GREEN

U.S. Veteran, Kelly Carlisle's Non-Profit Acta Non Verba Is Just What Oakland's Youth Needs

07/25/2014 09:29 am ET | Updated Jul 25, 2014

U.S. Navy veteran Kelly Carlisle is as comfortable on land as she is in the water.

The former Navy Operation Specialist has found her calling in the form of farming and community service. Carlisle founded the non-profit Acta Non Verba in 2010, promptly beginning an urban farm project for young people in Oakland, Calif.

The program’s goal is to teach the city's elementary school and middle school students about farming, while providing them with an escape from the violence and poverty within their community. The kids plant, harvest and sell produce at farmers markets of which 100 percent of the proceeds are placed into savings accounts for their education. The quarter acre farm is set up on land leased to Acta Non Verba by the City of Oakland Parks and Recreation.

“Most of the children here think that food comes from the grocery store,” Carlisle told ABC News. “We’re giving the kids the whole experience, from seed to table, from raw to sandwich... the excitement of seeing these seeds turn into actual fruit is magical for them and they don’t see it coming. The kids go wild.”

Carlisle was initially inspired to start the program in 2010 by reports of social and economic turmoil in her hometown, East Oakland.

“At 9-years-old there’s nothing to do, there’s nowhere to go, no program that my family can afford, or for me to engage in,” Carlisle said. “It was hard, you couldn’t go outside, we had a one-block radius that we can play in and I remember feeling and asking, what I am going to be and where I’m going to go?”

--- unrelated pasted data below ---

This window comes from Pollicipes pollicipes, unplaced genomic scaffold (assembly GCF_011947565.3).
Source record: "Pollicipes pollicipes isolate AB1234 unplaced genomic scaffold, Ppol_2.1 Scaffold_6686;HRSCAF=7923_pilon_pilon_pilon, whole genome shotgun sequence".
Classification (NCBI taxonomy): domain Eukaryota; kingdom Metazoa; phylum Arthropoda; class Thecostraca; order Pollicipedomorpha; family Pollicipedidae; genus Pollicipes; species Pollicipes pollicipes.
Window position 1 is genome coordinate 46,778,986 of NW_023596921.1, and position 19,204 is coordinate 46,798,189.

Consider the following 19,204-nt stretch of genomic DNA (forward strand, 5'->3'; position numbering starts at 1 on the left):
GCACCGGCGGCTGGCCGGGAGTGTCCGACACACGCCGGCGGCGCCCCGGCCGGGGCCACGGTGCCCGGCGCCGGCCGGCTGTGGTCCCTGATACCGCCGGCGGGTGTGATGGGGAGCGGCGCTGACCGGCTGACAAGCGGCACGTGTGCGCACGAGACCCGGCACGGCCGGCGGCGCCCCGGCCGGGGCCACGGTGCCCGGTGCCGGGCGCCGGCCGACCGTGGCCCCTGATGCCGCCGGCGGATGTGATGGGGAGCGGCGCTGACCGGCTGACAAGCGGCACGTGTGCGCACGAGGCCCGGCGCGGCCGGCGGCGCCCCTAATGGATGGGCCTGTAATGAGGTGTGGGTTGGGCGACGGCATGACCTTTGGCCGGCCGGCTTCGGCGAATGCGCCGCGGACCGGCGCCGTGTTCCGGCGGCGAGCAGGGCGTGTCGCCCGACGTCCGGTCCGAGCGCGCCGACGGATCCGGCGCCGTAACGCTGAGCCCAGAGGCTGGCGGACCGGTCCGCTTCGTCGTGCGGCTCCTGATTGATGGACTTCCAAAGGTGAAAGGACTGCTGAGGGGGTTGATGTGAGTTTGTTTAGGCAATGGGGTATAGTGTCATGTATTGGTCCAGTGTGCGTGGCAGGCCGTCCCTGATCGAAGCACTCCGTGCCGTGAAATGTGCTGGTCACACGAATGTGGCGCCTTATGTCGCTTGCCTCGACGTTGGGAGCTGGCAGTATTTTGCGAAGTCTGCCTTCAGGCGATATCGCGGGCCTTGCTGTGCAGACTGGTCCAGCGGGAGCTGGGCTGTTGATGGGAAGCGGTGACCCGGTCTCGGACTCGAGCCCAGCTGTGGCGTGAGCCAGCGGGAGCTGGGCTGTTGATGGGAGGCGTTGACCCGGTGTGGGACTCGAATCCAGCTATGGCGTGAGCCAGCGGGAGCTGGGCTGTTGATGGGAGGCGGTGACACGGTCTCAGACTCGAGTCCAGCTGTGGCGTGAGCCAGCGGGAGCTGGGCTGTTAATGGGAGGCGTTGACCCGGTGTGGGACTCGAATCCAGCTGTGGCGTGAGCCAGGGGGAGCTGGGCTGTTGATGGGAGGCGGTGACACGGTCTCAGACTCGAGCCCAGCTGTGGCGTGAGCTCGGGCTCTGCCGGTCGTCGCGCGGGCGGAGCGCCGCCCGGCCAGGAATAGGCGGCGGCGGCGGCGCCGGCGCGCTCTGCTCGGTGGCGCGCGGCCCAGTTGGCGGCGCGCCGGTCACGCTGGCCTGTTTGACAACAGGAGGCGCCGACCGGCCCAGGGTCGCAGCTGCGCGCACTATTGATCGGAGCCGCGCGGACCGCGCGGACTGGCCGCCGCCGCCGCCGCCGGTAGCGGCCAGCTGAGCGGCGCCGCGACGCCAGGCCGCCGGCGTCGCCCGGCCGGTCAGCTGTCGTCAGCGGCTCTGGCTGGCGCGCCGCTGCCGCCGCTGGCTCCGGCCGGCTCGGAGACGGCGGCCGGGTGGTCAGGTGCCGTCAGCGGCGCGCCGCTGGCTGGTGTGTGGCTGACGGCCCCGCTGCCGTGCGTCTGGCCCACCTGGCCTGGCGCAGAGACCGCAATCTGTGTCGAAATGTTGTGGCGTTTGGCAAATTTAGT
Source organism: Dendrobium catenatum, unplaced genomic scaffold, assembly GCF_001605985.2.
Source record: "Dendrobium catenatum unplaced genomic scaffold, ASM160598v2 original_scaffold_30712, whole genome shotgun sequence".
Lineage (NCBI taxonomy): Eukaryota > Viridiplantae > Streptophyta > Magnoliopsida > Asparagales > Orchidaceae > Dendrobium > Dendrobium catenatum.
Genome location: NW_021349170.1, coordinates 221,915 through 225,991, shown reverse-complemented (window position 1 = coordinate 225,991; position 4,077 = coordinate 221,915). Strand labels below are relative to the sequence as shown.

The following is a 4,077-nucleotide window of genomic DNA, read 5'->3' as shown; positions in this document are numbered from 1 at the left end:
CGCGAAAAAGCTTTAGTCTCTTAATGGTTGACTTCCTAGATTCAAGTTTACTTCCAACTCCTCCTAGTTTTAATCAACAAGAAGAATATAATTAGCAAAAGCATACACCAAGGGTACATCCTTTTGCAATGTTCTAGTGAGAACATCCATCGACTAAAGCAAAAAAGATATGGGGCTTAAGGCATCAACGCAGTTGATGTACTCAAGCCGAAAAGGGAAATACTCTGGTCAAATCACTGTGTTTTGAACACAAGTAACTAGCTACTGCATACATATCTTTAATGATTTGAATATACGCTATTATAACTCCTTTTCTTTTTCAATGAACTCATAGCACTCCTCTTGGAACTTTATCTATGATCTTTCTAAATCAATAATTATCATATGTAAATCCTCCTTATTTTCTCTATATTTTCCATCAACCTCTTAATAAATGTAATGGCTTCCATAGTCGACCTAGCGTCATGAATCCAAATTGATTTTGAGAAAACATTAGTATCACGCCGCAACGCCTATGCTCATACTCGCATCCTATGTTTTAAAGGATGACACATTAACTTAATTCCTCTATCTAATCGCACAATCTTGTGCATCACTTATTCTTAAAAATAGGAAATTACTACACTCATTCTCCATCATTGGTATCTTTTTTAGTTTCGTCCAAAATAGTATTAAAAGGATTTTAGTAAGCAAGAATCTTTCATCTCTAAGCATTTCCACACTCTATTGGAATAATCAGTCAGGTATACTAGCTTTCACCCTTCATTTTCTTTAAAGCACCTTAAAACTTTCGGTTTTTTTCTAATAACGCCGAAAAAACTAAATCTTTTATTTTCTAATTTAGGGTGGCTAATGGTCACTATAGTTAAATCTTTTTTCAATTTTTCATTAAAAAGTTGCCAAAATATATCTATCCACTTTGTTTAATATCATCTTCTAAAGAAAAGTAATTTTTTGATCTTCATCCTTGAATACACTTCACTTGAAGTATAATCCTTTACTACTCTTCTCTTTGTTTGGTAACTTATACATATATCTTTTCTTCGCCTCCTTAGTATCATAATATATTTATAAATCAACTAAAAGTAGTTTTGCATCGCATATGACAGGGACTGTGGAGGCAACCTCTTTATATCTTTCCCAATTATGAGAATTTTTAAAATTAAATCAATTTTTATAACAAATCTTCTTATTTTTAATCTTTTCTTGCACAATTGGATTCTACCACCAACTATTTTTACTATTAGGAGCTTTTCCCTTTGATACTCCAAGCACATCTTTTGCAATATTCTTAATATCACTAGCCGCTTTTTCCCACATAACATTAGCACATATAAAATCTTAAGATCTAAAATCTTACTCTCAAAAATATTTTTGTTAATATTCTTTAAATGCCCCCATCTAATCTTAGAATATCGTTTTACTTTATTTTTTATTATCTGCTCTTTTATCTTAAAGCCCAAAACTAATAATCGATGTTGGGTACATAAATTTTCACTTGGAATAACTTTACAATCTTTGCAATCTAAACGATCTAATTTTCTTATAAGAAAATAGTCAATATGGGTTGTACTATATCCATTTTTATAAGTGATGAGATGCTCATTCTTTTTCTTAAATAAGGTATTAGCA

Now Carlisle is on a mission to spare young people from sharing the same childhood frustration she had.

“As Oaklanders, I want them to be forward thinking about their future. I want them to remember this experience as something that at least gave them a window into something better and a different way to live.”

President Obama himself has even honored Carlisle for her work. She sat at the president't table for this year’s White House Iftar Ramadan dinner, celebrating Muslim Americans who fight for economic equality.

“Thanks to Kelly these boys and girls are not only learning the value of hard work at an early age, they’re changing how they think about themselves and opening their minds to what’s possible in their lives.”

For more information about Carlisle’s Acta Non Verba Youth Urban Farm Project read the original story here.

San Francisco Urban Farms
Suggest a correction
Comments

CONVERSATIONS